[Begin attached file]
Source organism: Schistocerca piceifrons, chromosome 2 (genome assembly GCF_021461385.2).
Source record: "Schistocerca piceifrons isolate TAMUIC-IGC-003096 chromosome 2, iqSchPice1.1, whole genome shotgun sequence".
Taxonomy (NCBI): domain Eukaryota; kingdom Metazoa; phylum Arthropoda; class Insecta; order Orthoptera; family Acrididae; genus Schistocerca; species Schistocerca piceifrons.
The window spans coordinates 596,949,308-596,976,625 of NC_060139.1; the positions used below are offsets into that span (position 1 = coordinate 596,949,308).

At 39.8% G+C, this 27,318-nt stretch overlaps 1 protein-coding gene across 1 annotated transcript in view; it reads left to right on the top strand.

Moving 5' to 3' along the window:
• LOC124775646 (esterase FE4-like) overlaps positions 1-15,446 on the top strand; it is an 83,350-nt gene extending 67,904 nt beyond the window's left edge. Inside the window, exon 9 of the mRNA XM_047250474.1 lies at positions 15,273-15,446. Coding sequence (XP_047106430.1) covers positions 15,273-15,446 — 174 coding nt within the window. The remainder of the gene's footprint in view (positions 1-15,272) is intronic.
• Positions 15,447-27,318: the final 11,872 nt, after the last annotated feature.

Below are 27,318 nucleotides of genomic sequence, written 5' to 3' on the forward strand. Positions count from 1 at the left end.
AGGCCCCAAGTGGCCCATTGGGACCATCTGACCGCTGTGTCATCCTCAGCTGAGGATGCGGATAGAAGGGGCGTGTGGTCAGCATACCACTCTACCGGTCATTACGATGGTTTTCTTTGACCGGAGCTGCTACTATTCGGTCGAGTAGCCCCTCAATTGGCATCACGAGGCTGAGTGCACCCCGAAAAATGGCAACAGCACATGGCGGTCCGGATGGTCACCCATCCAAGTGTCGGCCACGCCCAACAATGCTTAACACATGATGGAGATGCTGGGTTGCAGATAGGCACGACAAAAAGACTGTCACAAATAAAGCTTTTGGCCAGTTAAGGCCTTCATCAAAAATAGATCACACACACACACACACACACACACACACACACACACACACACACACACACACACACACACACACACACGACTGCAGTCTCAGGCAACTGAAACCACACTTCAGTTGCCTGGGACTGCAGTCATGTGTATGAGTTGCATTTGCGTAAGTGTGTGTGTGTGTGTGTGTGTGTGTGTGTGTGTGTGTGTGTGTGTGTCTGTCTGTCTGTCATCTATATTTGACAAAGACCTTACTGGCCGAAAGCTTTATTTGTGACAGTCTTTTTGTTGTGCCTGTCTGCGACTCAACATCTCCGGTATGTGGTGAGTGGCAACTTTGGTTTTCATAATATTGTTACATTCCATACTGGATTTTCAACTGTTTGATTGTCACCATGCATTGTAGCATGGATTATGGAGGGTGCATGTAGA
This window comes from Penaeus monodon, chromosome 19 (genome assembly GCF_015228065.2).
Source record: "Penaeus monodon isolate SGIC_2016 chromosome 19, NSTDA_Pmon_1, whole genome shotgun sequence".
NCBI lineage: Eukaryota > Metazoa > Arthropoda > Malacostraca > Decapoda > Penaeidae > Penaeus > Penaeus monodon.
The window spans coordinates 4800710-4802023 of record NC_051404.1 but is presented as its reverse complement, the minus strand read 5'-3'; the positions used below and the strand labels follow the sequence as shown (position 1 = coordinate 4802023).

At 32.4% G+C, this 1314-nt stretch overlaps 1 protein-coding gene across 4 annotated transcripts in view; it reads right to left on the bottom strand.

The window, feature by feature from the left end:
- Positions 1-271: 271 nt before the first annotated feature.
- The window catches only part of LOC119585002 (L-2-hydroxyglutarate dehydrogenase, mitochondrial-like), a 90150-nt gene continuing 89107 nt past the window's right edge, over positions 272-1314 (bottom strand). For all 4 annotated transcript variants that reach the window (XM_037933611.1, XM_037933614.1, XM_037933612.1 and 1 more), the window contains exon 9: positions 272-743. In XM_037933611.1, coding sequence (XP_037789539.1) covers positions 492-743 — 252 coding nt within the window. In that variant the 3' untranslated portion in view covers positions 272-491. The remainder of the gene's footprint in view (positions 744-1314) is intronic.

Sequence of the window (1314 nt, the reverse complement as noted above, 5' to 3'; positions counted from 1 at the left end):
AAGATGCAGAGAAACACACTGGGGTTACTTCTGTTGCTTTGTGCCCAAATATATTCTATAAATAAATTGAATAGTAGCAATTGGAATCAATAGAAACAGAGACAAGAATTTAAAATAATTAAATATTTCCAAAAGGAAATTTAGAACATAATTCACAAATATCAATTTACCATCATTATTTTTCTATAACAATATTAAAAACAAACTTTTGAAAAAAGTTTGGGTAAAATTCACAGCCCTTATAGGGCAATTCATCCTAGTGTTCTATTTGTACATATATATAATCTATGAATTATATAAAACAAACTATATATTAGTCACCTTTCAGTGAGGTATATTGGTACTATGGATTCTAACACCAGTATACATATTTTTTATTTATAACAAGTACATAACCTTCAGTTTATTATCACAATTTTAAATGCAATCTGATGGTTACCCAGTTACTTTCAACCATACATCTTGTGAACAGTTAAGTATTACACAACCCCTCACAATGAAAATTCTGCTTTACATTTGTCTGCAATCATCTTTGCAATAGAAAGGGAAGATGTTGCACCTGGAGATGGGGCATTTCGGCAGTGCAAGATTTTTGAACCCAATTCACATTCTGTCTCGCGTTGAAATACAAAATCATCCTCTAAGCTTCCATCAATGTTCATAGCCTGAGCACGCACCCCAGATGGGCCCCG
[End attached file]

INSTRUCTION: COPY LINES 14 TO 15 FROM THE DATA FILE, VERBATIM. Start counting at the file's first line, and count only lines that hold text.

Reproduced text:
The window spans coordinates 4800710-4802023 of record NC_051404.1 but is presented as its reverse complement, the minus strand read 5'-3'; the positions used below and the strand labels follow the sequence as shown (position 1 = coordinate 4802023).

At 32.4% G+C, this 1314-nt stretch overlaps 1 protein-coding gene across 4 annotated transcripts in view; it reads right to left on the bottom strand.